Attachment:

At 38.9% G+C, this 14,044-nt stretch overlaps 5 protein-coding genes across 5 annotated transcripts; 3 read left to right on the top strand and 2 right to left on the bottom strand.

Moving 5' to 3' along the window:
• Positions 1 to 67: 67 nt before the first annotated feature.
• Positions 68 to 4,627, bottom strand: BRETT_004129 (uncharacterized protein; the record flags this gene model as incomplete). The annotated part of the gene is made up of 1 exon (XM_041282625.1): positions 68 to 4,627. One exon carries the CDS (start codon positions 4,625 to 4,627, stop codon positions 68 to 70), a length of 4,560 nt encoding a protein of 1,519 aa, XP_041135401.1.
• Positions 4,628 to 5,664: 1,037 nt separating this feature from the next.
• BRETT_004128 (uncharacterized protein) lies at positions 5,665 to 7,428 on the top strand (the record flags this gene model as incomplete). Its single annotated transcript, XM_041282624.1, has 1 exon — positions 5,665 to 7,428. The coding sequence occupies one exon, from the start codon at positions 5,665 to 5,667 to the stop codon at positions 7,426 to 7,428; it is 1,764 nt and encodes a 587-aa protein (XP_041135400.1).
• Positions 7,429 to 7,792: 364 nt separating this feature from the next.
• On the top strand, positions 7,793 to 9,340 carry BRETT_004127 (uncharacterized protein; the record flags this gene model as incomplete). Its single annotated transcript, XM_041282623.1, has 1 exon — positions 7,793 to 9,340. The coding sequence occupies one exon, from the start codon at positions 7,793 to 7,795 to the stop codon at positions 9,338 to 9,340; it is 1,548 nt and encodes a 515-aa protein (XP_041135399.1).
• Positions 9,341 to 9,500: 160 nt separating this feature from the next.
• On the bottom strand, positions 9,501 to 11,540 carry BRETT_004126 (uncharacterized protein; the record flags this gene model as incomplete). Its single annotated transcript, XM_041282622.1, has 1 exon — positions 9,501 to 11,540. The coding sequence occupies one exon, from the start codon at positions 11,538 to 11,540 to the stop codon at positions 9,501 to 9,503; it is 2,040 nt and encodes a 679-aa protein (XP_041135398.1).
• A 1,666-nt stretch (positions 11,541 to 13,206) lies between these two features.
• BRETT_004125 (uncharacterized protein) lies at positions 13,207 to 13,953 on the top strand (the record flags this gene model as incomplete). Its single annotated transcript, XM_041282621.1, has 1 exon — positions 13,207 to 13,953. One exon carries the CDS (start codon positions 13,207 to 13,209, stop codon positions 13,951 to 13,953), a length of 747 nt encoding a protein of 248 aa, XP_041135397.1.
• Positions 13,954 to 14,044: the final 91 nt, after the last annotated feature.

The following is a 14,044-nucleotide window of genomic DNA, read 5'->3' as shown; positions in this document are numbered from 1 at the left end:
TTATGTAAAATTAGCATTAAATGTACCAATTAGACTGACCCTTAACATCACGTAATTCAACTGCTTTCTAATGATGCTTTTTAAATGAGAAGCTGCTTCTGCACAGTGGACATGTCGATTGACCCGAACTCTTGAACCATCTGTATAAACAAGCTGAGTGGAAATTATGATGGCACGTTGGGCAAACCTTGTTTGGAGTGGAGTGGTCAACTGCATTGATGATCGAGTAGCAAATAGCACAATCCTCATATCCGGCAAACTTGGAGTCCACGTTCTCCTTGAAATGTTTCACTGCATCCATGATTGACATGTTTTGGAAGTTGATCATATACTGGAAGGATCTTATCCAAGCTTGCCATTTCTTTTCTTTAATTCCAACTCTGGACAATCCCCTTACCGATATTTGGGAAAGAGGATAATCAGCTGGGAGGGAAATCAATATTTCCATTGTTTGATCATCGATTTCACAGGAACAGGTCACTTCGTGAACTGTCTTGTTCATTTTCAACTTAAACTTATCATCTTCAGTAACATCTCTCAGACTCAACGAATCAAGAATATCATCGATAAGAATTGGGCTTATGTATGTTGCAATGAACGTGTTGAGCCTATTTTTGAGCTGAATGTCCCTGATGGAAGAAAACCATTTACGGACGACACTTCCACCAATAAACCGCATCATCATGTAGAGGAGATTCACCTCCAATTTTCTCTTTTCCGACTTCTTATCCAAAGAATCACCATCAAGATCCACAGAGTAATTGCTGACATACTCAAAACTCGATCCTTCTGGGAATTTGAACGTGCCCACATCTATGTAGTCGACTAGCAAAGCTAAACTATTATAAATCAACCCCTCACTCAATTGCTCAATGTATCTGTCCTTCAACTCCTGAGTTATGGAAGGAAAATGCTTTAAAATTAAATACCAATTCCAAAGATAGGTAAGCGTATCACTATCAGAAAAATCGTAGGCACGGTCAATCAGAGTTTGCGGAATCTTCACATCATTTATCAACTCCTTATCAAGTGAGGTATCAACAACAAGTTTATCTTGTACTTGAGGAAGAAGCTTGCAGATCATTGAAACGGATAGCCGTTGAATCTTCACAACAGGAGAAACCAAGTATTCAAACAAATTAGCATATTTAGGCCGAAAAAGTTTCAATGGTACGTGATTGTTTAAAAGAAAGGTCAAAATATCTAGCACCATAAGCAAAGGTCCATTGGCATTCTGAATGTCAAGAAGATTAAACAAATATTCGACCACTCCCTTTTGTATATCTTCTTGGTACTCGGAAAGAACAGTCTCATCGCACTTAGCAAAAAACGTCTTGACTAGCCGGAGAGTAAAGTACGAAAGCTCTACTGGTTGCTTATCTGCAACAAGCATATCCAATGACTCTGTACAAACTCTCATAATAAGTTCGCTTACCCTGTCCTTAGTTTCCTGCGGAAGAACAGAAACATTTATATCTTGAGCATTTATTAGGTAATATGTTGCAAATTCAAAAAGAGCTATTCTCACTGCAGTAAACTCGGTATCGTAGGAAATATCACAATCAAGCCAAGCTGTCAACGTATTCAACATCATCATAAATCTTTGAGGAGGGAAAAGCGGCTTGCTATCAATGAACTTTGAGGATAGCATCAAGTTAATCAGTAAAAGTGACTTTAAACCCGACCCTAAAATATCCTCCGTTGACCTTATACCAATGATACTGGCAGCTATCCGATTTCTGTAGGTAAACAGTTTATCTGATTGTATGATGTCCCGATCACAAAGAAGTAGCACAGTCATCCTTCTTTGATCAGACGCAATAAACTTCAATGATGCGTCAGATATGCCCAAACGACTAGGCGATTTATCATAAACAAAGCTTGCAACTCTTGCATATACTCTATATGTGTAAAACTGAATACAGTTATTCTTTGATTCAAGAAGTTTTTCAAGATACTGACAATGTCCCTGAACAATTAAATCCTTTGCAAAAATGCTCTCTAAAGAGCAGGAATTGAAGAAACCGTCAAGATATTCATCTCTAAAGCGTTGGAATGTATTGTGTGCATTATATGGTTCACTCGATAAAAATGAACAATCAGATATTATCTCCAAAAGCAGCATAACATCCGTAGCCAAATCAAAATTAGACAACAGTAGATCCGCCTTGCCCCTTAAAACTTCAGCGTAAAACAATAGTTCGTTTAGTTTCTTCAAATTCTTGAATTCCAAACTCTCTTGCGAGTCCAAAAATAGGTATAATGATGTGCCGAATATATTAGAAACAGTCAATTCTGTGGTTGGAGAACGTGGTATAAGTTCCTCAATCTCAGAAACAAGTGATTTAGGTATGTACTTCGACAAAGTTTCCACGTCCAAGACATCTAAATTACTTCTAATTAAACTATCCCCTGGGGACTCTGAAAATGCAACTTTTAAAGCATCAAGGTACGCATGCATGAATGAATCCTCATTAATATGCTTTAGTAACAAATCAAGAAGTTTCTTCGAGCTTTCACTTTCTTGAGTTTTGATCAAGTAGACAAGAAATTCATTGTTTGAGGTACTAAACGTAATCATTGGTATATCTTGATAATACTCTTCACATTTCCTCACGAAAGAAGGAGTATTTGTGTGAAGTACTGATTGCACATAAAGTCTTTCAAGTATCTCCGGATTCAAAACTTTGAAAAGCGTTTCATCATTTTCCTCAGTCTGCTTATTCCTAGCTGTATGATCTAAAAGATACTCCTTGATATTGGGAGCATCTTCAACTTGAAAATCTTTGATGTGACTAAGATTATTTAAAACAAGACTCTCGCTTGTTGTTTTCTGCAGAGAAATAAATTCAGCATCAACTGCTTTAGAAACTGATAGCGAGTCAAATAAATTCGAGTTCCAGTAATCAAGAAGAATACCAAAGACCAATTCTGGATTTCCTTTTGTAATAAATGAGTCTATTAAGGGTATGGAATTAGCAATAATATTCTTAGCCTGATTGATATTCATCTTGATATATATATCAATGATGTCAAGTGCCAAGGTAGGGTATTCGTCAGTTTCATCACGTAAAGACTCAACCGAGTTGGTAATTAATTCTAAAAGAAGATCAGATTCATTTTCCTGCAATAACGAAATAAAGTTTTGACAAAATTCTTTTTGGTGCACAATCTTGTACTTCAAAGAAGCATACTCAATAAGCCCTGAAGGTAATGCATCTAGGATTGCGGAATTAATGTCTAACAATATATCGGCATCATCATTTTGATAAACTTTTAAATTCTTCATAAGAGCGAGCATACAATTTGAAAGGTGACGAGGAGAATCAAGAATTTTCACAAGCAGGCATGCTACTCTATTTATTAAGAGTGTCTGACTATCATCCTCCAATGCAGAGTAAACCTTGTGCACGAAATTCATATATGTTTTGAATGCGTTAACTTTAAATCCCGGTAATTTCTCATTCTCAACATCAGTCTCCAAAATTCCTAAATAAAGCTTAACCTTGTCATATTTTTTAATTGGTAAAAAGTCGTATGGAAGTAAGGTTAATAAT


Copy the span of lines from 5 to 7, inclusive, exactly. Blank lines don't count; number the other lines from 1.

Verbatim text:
• Positions 4,628 to 5,664: 1,037 nt separating this feature from the next.
• BRETT_004128 (uncharacterized protein) lies at positions 5,665 to 7,428 on the top strand (the record flags this gene model as incomplete). Its single annotated transcript, XM_041282624.1, has 1 exon — positions 5,665 to 7,428. The coding sequence occupies one exon, from the start codon at positions 5,665 to 5,667 to the stop codon at positions 7,426 to 7,428; it is 1,764 nt and encodes a 587-aa protein (XP_041135400.1).
• Positions 7,429 to 7,792: 364 nt separating this feature from the next.